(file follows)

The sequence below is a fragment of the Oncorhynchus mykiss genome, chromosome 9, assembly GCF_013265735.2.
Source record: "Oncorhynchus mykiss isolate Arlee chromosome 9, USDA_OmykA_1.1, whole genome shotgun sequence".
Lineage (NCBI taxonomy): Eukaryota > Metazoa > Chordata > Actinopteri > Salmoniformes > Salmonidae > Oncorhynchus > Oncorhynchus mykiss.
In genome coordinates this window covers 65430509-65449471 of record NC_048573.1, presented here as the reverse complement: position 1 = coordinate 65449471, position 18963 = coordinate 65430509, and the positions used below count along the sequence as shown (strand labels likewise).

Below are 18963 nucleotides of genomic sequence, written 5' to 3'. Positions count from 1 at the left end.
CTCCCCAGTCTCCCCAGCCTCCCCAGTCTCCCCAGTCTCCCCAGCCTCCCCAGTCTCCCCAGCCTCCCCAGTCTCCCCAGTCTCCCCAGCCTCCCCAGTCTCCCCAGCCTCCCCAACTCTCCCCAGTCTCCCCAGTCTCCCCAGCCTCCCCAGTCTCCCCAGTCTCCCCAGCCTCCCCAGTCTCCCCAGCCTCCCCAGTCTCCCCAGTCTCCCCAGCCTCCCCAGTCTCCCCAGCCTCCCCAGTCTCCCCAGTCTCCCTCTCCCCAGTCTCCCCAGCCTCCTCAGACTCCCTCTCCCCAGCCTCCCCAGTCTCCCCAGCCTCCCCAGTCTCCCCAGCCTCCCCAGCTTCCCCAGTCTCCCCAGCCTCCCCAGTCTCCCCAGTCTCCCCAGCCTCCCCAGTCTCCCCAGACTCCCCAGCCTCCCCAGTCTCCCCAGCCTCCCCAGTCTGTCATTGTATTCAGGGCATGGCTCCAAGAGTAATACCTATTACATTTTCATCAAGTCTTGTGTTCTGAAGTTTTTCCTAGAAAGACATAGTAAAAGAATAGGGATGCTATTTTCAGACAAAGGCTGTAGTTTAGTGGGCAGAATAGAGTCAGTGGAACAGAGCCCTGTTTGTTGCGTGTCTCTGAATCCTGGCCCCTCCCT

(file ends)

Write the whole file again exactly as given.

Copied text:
The sequence below is a fragment of the Oncorhynchus mykiss genome, chromosome 9, assembly GCF_013265735.2.
Source record: "Oncorhynchus mykiss isolate Arlee chromosome 9, USDA_OmykA_1.1, whole genome shotgun sequence".
Lineage (NCBI taxonomy): Eukaryota > Metazoa > Chordata > Actinopteri > Salmoniformes > Salmonidae > Oncorhynchus > Oncorhynchus mykiss.
In genome coordinates this window covers 65430509-65449471 of record NC_048573.1, presented here as the reverse complement: position 1 = coordinate 65449471, position 18963 = coordinate 65430509, and the positions used below count along the sequence as shown (strand labels likewise).

Below are 18963 nucleotides of genomic sequence, written 5' to 3'. Positions count from 1 at the left end.
CTCCCCAGTCTCCCCAGCCTCCCCAGTCTCCCCAGTCTCCCCAGCCTCCCCAGTCTCCCCAGCCTCCCCAGTCTCCCCAGTCTCCCCAGCCTCCCCAGTCTCCCCAGCCTCCCCAACTCTCCCCAGTCTCCCCAGTCTCCCCAGCCTCCCCAGTCTCCCCAGTCTCCCCAGCCTCCCCAGTCTCCCCAGCCTCCCCAGTCTCCCCAGTCTCCCCAGCCTCCCCAGTCTCCCCAGCCTCCCCAGTCTCCCCAGTCTCCCTCTCCCCAGTCTCCCCAGCCTCCTCAGACTCCCTCTCCCCAGCCTCCCCAGTCTCCCCAGCCTCCCCAGTCTCCCCAGCCTCCCCAGCTTCCCCAGTCTCCCCAGCCTCCCCAGTCTCCCCAGTCTCCCCAGCCTCCCCAGTCTCCCCAGACTCCCCAGCCTCCCCAGTCTCCCCAGCCTCCCCAGTCTGTCATTGTATTCAGGGCATGGCTCCAAGAGTAATACCTATTACATTTTCATCAAGTCTTGTGTTCTGAAGTTTTTCCTAGAAAGACATAGTAAAAGAATAGGGATGCTATTTTCAGACAAAGGCTGTAGTTTAGTGGGCAGAATAGAGTCAGTGGAACAGAGCCCTGTTTGTTGCGTGTCTCTGAATCCTGGCCCCTCCCT